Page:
August 8, 2022
Divulgação/Solinftec

Solinftek will take its robot to monitor fields in the US and Canada

Disclosure / Solinftec

With a recent US$ 10 million investment, Solinftec is looking to scale up sustainable agriculture

Solinftec is preparing to land in North America. Founded by a team of Cuban engineers, Brazilian Octec will bring its surveillance robot to the States and Canada this year — but CEO Britaldo Hernandez’s plan is to reach the African market.

The creation of the machine is the result of the “pharaonic” vision of the company’s founders and the investments made since the end of 2016, says Hernández, who is a partner in the business.

About two weeks ago, the company received USD 10 million (R$ 54.8 million at today’s prices) to implement expansion plans. It is part of an investment round in which the company raised US$60 million (R$328.79 million) to build and expand Solix AG Robotics.

Powered by solar energy, the 2.5-meter robot has the capacity to monitor 14 million plants per week and is recommended for use on 200 hectares. It works with Alice AI, an artificial intelligence platform launched by Solinftec in 2018. Today, it is already used in about 11 million hectares spread across countries like the United States, Colombia, Canada and China.

The integration between machine and system gives the robot access to about 3.7 trillion data provided by analysis on 250 thousand customer hectares using Solinftec’s artificial intelligence.

read more: Dutch food technology makes sausages from farmed meat

Hernández, 56, got his first contact with Brazil in 1998 when he worked on the development of automation in the sugar cane industries. During an exchange, he met Cosan and Clealco, two large companies involved in the production of products, and saw that the Brazilian market still had “room to create something new in agriculture,” he says.

This idea was the basis for Solinftec and the robot that will start operating in Brazil in September in the production of cereals and cotton.

Forbes interviewed Hernandez exclusively to learn a little more about the robot’s strategy and future plans for inserting it into the Canadian and US markets. Check:

Forbes: What is the main difference between the Brazilian and US markets?

Britaldo Hernandez: Surprisingly, the Brazilian producer is more sophisticated than the North American producer. First, because of the size of the department. Second, because of its high corporate activity—in the United States, more than 90% of producers are family members. But what’s better there than in Brazil is that North American cooperatives work with 60% of all producers.

F: What strategy is being followed to insert the robot into this new market?

BH: Solinftec approaches producers through partnerships. And the project is going well. In the world, cooperative and classic agriculture have a slow technological evolution, but then came the robot that can integrate on the platform of artificial intelligence. Now everyone accelerates very fast in America.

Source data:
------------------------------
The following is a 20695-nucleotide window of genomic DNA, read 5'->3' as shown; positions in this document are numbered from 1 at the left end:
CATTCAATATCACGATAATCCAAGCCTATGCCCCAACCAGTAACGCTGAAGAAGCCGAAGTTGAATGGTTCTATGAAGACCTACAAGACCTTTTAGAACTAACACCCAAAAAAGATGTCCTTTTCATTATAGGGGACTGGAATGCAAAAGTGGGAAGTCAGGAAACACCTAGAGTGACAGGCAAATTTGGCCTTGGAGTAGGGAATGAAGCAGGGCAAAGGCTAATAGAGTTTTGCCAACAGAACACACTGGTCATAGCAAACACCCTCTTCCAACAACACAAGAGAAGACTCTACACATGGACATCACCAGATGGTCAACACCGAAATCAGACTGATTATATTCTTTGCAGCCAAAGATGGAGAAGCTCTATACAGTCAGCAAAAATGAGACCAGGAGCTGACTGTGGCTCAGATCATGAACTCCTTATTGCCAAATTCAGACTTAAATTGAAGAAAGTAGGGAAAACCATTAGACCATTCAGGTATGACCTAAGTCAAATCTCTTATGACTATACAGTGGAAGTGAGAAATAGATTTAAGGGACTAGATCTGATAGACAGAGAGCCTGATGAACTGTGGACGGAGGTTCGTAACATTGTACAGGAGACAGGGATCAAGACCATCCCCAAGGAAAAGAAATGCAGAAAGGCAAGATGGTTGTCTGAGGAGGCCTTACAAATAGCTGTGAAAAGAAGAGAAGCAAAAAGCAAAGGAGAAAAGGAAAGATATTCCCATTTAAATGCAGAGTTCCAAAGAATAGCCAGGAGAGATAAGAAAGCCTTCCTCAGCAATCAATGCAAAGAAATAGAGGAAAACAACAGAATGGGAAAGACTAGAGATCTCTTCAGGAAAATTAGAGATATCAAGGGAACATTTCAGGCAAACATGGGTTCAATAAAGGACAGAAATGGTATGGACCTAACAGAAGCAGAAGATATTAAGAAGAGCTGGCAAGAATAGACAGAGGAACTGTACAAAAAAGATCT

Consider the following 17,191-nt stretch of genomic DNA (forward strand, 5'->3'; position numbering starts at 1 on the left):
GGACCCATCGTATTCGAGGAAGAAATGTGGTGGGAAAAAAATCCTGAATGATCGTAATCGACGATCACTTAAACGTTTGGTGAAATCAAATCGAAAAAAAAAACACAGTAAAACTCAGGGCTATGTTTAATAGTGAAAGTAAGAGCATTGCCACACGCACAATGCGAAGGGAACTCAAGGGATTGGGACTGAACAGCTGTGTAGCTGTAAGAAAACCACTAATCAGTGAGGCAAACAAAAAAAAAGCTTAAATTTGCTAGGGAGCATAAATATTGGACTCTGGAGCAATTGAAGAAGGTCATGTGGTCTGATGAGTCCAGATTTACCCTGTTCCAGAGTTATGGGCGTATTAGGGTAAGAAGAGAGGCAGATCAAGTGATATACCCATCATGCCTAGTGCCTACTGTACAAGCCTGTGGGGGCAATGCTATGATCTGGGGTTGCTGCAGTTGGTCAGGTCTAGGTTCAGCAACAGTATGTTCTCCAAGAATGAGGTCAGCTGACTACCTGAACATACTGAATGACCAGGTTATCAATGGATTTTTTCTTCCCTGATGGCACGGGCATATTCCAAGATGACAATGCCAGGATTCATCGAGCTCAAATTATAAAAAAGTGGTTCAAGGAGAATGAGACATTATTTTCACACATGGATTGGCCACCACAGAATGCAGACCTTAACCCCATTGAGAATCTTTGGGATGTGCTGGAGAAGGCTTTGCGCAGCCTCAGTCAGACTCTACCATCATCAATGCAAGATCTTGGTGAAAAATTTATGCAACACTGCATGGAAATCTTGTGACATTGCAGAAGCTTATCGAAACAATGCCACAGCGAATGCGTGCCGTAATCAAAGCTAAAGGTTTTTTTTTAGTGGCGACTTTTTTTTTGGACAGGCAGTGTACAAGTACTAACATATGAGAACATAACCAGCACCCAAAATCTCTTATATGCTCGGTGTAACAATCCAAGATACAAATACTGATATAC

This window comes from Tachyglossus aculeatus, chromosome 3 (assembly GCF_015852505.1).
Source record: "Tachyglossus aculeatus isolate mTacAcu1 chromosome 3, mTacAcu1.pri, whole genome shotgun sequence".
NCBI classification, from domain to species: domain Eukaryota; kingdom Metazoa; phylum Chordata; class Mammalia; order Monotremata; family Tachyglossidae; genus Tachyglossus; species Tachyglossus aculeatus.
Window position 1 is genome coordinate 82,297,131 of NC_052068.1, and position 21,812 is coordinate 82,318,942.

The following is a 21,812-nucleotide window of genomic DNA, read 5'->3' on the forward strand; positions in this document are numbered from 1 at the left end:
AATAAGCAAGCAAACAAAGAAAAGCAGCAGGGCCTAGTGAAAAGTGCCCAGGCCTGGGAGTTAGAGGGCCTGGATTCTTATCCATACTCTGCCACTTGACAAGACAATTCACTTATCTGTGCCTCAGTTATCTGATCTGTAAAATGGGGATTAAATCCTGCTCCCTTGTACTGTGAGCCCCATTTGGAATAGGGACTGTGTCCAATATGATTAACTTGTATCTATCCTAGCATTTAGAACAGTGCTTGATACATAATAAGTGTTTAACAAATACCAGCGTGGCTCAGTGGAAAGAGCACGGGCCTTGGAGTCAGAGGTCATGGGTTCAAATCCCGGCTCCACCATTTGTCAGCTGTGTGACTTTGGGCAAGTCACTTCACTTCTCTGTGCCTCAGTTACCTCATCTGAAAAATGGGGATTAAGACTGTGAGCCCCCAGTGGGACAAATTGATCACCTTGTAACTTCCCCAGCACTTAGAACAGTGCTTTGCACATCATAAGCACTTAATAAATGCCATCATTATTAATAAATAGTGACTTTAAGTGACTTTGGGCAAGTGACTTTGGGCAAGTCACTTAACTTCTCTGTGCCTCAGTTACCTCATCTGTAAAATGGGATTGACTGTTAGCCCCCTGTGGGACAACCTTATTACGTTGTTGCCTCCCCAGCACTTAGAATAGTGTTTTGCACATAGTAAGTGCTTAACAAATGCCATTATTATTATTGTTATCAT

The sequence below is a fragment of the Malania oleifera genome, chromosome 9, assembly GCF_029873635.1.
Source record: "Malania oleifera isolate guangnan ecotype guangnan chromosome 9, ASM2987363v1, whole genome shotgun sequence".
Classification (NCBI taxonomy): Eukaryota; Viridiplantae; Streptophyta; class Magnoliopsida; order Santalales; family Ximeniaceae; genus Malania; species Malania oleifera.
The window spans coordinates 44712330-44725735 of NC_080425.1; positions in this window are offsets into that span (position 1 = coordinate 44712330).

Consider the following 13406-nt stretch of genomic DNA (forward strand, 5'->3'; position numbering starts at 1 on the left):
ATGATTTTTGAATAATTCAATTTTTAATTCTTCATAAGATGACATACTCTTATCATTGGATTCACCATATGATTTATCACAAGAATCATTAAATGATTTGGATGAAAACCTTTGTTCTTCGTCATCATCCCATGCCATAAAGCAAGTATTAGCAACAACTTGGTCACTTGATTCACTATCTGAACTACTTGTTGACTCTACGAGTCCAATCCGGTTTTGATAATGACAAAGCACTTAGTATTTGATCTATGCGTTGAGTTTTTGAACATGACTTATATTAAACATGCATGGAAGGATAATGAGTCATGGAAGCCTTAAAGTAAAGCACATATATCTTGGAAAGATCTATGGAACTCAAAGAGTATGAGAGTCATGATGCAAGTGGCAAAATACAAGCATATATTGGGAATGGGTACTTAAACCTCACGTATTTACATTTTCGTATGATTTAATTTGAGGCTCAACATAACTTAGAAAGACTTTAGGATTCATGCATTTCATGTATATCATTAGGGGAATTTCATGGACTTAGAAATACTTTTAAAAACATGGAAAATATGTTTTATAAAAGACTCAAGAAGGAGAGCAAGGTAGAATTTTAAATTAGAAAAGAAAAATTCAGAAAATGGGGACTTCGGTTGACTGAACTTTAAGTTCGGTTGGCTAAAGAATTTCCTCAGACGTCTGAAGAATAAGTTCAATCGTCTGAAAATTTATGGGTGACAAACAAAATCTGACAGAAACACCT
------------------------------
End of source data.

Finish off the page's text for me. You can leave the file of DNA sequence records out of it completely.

Today I have more orders than I can produce more robots. We also have a queue of people in the US and Canada who are interested in paying in advance to get the robot. So, we are talking to a company to increase production. Attracting small producers to these markets is our priority.

F: Why is the robot attracting so much interest from manufacturers?

PH: He’s an American problem-solving robot. A producer depends on a large amount of spray and can lose money if done poorly. America also has a tough time with weeds, and our technology helps solve both problems.

F: How do you assess the current moment in agriculture?

PH: I have always believed that agriculture needs structural change. Not just the way we handle data and information. We need a change involving machinery, chemicals and farm management. I think our robot platform solves this problem. We want to become the first company to market a mass-produced commercial robot for the world’s food staple cereal crops.

F: Are you already thinking about expanding the technology to countries other than Brazil, Canada and the US?

PH: We need to license the robot in the US and Canada before thinking about other countries. But we are a bit blind and obsessive about solving the problems of global agriculture.

My dream, we developed this technology with this in mind, is to take the robot to Africa. Between the end of this year and the beginning of next year I have to start planning for this goal, but I definitely want to build a continent-specific robot.

To my mind, the global solution to food and the environment is to create opportunities for countries that are not producing today to produce.

I believe countries like Brazil and USA are reaching a limit in their production even with technological development. This range is very different in Africa, where any technology can multiply production by a factor of five – and it can be replicated in any country in Asia or Latin America that does not yet have access to this type of technology. I have one compelling mission: I want to impact agriculture for the better and produce more food.

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